Tailgating 101: How to Party and Picnic Safely

Summer is synonymous with baseball, tailgate parties and picnics but that means careful attention to menu planning and coordination. Since you’re without a refrigerator and running water, keeping your food safe all day requires safe food handling practices.

What to Pack

  • Picnic_iStock_000016712596XSmallLots of clean utensils for preparing and serving safely cooked food.
  • Insulated coolers to keep food protected and cold.
  • A food thermometer to be sure meat and poultry are cooked at high enough temperatures to destroy harmful bacteria and foods are reheated to safe-to-eat temperatures.
  • An appliance thermometer for coolers.
  • Clean, wet, disposable cloths and paper towels for cleaning hands and surfaces.
  • Water for cleaning.  

Danger Zone for Cold Foods – Above 40ºF

  • Place an appliance thermometer in your cooler. Be sure your food stays at 40ºF or below.
  • Cold food should be stored in a well-chilled cooler. Do not leave the food out for more than two hours (one hour if weather is above 90ºF). Keep food in the shade and out of the sun.
  • Keep perishable cooked food, such as luncheon meat, cooked meat, chicken, and potato/pasta salads refrigerator cold.

Danger Zones for Hot Foods – Below 140ºF

  • Do NOT partially cook meat or poultry at home ahead of time, then transport the half-cooked food to the party/picnic. Doing so allows harmful bacteria to thrive and multiply.
  • Hot foods like chili, soup and stew need to stay hot (140ºF or above).
  • Eat hot food within two hours.
  • To transport and store piping hot foods, use an insulated container* like a cooler.

*How to prepare a hot insulator: Fill the container with boiling water, let stand for a few minutes, and empty. Line the insulator (e.g., a cooler) with thick towels to further insulate and prevent melting the plastic if inserting a hot pot off the stove. Keep the insulated container closed and the food should stay hot (140º or above) for several hours.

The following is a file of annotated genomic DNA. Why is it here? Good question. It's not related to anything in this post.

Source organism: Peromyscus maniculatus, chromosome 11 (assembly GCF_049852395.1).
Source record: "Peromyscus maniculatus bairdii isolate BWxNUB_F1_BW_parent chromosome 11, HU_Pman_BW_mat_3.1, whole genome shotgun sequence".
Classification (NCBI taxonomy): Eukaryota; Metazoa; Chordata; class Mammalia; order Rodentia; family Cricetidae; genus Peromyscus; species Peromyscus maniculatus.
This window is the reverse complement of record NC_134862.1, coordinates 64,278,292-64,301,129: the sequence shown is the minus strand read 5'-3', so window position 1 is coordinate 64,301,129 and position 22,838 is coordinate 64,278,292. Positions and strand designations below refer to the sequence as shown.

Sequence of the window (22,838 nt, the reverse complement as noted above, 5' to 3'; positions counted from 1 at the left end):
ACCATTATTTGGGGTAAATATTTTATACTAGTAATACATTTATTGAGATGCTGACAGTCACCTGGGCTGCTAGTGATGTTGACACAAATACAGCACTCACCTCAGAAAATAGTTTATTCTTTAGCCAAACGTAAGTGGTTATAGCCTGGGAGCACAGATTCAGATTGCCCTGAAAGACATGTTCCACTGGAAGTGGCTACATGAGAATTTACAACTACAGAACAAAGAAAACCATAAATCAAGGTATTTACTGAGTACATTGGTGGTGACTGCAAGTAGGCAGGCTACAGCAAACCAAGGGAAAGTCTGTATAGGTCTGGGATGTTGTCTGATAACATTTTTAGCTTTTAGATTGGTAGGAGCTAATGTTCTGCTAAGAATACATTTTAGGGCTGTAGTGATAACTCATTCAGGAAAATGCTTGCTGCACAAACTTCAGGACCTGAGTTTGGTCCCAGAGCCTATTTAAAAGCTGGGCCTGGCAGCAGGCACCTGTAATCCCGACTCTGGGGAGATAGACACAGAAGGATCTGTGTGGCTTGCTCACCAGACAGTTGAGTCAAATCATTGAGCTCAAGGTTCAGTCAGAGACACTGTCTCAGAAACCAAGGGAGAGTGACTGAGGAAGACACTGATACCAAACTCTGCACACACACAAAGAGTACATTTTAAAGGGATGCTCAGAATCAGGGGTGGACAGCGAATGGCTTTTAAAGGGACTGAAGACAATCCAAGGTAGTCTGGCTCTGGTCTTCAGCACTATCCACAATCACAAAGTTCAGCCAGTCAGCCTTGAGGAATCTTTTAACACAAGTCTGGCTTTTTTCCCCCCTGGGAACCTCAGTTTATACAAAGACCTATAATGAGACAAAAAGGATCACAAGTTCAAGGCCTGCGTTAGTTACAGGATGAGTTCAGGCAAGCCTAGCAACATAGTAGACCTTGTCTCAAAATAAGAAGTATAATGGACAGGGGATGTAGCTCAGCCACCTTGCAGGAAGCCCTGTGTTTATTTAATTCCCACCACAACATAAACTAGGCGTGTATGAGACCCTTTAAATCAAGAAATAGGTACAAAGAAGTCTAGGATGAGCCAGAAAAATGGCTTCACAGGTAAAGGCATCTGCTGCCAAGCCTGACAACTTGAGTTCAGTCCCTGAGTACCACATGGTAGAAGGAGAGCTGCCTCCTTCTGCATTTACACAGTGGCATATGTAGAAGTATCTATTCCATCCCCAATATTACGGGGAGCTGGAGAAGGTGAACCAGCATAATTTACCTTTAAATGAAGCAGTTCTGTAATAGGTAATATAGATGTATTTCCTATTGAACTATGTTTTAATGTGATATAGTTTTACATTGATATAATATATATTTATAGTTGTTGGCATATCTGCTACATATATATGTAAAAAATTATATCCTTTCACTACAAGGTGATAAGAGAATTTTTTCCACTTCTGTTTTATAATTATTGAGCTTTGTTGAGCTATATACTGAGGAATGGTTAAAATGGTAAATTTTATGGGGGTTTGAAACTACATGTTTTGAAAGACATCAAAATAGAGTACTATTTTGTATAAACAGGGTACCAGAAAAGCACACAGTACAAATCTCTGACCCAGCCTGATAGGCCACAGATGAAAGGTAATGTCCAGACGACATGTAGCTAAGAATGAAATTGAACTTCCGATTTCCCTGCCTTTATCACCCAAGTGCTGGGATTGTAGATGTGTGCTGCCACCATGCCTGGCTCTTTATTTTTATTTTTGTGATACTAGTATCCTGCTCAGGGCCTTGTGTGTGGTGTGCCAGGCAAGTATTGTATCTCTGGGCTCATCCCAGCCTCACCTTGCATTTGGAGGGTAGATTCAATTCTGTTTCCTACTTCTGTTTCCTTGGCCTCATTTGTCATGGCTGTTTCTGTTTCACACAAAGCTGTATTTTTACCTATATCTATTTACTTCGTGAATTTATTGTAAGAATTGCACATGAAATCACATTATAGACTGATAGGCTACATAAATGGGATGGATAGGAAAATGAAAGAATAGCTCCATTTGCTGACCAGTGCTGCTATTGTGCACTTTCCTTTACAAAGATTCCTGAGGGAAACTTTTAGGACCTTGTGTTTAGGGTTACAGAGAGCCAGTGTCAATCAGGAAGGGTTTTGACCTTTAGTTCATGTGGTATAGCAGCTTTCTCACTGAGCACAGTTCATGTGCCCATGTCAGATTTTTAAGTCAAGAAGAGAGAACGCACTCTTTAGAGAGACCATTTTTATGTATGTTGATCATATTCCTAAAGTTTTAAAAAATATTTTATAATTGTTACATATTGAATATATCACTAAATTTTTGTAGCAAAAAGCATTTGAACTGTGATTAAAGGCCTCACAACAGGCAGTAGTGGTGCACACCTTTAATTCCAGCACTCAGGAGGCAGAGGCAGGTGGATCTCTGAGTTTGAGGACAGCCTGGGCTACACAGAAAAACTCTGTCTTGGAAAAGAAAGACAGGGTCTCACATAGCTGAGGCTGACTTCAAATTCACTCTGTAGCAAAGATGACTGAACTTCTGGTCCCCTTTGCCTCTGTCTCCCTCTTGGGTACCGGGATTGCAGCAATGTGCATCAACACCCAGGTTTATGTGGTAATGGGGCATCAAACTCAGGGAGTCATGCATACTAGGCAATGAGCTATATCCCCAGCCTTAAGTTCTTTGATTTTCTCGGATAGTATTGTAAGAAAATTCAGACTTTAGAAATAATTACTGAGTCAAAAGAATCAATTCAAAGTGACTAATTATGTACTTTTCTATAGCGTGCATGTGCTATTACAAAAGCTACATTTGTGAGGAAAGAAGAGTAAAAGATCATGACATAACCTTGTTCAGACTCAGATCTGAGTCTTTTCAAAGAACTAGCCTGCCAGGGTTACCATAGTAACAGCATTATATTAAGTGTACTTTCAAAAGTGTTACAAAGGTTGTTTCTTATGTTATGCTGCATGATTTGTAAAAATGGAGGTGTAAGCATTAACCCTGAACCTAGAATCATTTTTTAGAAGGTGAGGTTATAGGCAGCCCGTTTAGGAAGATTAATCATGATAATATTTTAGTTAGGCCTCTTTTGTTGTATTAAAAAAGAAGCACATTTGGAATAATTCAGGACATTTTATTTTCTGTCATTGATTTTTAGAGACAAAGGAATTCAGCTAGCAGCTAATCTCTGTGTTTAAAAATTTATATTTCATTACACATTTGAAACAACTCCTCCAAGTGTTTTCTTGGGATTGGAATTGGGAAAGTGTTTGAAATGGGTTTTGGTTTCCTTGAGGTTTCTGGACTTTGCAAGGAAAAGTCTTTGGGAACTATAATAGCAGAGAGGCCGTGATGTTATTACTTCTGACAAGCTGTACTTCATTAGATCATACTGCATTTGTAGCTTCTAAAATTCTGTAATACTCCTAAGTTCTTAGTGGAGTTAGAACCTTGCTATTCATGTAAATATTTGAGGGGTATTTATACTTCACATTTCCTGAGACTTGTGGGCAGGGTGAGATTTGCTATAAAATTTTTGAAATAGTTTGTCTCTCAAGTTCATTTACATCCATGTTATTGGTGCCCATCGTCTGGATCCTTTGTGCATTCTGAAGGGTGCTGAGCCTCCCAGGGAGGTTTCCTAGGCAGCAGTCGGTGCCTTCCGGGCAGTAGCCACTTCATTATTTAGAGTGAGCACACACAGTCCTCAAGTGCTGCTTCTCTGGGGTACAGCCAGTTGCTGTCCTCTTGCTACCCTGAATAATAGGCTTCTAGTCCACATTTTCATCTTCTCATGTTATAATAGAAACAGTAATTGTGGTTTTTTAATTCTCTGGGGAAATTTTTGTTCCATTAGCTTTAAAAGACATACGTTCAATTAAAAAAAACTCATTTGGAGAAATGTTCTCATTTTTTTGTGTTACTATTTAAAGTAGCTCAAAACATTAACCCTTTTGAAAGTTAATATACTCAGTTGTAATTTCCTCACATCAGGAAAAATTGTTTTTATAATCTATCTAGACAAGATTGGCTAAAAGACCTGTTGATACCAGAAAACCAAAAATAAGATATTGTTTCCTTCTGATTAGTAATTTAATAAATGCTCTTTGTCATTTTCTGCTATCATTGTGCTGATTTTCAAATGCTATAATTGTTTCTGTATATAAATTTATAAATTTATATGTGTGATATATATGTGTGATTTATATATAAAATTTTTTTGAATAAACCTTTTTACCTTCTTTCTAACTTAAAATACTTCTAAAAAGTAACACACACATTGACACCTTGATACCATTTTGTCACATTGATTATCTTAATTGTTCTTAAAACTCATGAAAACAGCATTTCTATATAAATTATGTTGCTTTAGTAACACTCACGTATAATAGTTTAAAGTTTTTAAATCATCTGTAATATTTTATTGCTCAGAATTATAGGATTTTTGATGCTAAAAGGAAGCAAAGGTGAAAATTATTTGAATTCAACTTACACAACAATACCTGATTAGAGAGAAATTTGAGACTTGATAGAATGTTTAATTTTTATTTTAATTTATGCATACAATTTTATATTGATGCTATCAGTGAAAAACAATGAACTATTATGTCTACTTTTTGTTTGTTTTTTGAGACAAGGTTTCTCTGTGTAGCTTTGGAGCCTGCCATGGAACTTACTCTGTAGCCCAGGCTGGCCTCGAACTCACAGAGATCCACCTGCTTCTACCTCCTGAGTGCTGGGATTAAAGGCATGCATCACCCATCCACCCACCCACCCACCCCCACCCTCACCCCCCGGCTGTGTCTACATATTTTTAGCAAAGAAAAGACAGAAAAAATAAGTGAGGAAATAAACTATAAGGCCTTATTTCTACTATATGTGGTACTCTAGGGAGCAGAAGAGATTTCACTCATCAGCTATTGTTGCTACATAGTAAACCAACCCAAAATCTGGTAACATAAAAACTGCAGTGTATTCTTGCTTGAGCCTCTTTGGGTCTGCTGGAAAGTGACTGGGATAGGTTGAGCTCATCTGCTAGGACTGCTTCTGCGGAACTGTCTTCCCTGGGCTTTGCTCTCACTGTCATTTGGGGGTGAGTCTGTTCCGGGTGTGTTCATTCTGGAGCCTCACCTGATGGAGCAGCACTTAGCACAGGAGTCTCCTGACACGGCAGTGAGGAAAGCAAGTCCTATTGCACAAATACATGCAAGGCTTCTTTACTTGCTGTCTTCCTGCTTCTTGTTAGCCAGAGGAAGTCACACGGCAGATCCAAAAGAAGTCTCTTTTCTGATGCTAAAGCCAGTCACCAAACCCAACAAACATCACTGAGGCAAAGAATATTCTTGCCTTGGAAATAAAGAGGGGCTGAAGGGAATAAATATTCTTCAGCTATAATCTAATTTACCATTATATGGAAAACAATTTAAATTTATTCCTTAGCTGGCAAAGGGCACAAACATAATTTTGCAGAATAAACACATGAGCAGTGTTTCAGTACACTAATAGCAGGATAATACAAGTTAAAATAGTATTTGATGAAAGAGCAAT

How to cool large pots of hot food: Food needs to chill quickly to avoid bacteria growth during the cooling process. To do so, separate into smaller containers and set the containers in an ice bath. When cool, refrigerate.

Handling Raw Meat, Poultry and Fish

  • Cooking raw meat is risky unless all food handlers are diligent about keeping utensils, hands and surfaces clean to prevent cross-contamination.
  • If transporting perishable raw meat (e.g., hamburger patties, sausages, chicken, fish), place it in an insulated cooler packed with several inches of ice, frozen gel packs, or containers of ice. Wrap it securely to prevent juices from cross-contaminating ready-to-eat food. Ideally, keep these raw foods in a separate cooler.
  • Use a food thermometer to measure internal cooking temperatures.
  • Safe minimum internal temperatures:
    • Beef, pork, lamb, veal steaks, roasts, and chops (145ºF)
    • Ground meats (160ºF)
    • Poultry (165ºF)
    • Leftovers (165ºF)
  • If cooking marinated raw meat at the tailgate site, be sure not to reuse the marinade unless it’s boiled first to destroy harmful bacteria.
  • Be sure cooked food is placed on a clean platter free of any raw meat juices.

Apple c heart symbol_40x54Fit Tip: If you can’t keep the food hot while transporting it to the picnic/tailgate party site, cook the food the night before, and cool it in the refrigerator. On the day of the party/picnic, pack the food in a well-chilled cooler and reheat it on a camping stove to 165ºF.

One response to “Tailgating 101: How to Party and Picnic Safely

  1. Pingback: [Repost] Tailgating Food Safety Questions and Answers « Health and Medical News and Resources

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